Equivalence principle
In the physics of general relativity, the equivalence principle is any of several related concepts dealing with the equivalence of gravitational and inertial mass, and to Albert Einstein's assertion that the gravitational "force" as experienced locally while standing on a massive body is actually...

 encoded in general relativity
General relativity
General relativity or the general theory of relativity is the geometric theory of gravitation published by Albert Einstein in 1916. It is the current description of gravitation in modern physics...

, which states that the gravitational and inertial masses are the same.

It is sufficient for the inertial mass to be proportional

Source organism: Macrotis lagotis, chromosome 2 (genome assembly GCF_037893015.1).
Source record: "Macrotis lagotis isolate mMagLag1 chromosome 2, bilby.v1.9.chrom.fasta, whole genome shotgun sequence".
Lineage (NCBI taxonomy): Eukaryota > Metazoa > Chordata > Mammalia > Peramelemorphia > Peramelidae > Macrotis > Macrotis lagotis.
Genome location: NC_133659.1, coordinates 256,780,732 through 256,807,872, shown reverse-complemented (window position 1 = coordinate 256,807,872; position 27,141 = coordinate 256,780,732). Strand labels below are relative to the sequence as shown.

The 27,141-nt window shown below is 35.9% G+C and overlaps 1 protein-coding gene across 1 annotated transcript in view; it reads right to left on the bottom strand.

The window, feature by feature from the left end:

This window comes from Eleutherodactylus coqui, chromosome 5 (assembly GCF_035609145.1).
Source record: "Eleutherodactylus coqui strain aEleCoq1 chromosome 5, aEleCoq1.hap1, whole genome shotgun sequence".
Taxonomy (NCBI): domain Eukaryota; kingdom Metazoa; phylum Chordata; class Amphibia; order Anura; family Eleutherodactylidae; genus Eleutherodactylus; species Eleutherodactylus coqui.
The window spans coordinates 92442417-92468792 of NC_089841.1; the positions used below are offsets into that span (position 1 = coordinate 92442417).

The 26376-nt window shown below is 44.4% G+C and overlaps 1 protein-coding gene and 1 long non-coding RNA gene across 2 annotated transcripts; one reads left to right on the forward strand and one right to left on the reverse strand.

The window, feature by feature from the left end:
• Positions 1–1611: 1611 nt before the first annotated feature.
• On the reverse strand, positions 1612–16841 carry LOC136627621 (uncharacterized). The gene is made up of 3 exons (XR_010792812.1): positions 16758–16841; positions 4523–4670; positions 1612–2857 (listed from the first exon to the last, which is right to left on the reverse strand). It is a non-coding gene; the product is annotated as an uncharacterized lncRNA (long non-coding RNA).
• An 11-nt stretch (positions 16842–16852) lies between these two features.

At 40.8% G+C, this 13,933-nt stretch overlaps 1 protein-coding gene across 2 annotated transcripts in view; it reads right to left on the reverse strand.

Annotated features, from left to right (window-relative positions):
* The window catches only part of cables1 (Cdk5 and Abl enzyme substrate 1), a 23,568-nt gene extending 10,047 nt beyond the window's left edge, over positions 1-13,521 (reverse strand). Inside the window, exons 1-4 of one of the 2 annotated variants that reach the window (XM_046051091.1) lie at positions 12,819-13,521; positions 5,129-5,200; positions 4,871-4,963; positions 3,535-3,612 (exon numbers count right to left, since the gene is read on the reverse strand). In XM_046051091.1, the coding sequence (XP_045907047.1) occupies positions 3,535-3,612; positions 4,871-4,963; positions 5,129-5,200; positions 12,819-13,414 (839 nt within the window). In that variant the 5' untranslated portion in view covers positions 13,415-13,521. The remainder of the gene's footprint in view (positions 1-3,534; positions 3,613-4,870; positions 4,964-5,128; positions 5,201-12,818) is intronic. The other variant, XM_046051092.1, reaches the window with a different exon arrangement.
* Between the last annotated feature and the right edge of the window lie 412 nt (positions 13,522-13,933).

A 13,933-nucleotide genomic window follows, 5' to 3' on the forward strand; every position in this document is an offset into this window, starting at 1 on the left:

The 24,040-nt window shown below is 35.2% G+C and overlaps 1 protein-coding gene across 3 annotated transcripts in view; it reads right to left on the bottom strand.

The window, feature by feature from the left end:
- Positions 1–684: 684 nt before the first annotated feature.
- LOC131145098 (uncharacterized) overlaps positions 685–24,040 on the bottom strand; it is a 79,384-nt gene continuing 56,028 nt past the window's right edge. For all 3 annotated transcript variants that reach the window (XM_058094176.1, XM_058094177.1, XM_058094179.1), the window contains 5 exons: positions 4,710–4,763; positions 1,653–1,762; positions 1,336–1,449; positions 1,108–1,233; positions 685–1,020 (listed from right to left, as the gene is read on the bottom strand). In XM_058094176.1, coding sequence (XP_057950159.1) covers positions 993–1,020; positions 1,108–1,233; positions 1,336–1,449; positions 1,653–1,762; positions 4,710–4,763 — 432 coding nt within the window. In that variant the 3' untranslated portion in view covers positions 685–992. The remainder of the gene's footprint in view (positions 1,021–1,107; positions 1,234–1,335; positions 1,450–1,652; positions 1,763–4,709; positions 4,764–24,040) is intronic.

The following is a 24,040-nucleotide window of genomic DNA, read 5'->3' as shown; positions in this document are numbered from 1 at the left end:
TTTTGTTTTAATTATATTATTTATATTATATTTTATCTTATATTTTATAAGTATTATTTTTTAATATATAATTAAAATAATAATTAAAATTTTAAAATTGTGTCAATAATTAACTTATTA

Proportionality (mathematics)
In mathematics, two variable quantities are proportional if one of them is always the product of the other and a constant quantity, called the coefficient of proportionality or proportionality constant. In other words, are proportional if the ratio \tfrac yx is constant. We also say that one...

 to the gravitational mass. Any multiplicative constant will be absorbed in the definition of the unit of force
In physics, a force is any influence that causes an object to undergo a change in speed, a change in direction, or a change in shape. In other words, a force is that which can cause an object with mass to change its velocity , i.e., to accelerate, or which can cause a flexible object to deform...


Eötvös' original experiment

Eötvös' original experimental device consisted of two masses on either end of a rod, hung from a thin fiber. A mirror attached to the rod, or fiber, reflected light into a small telescope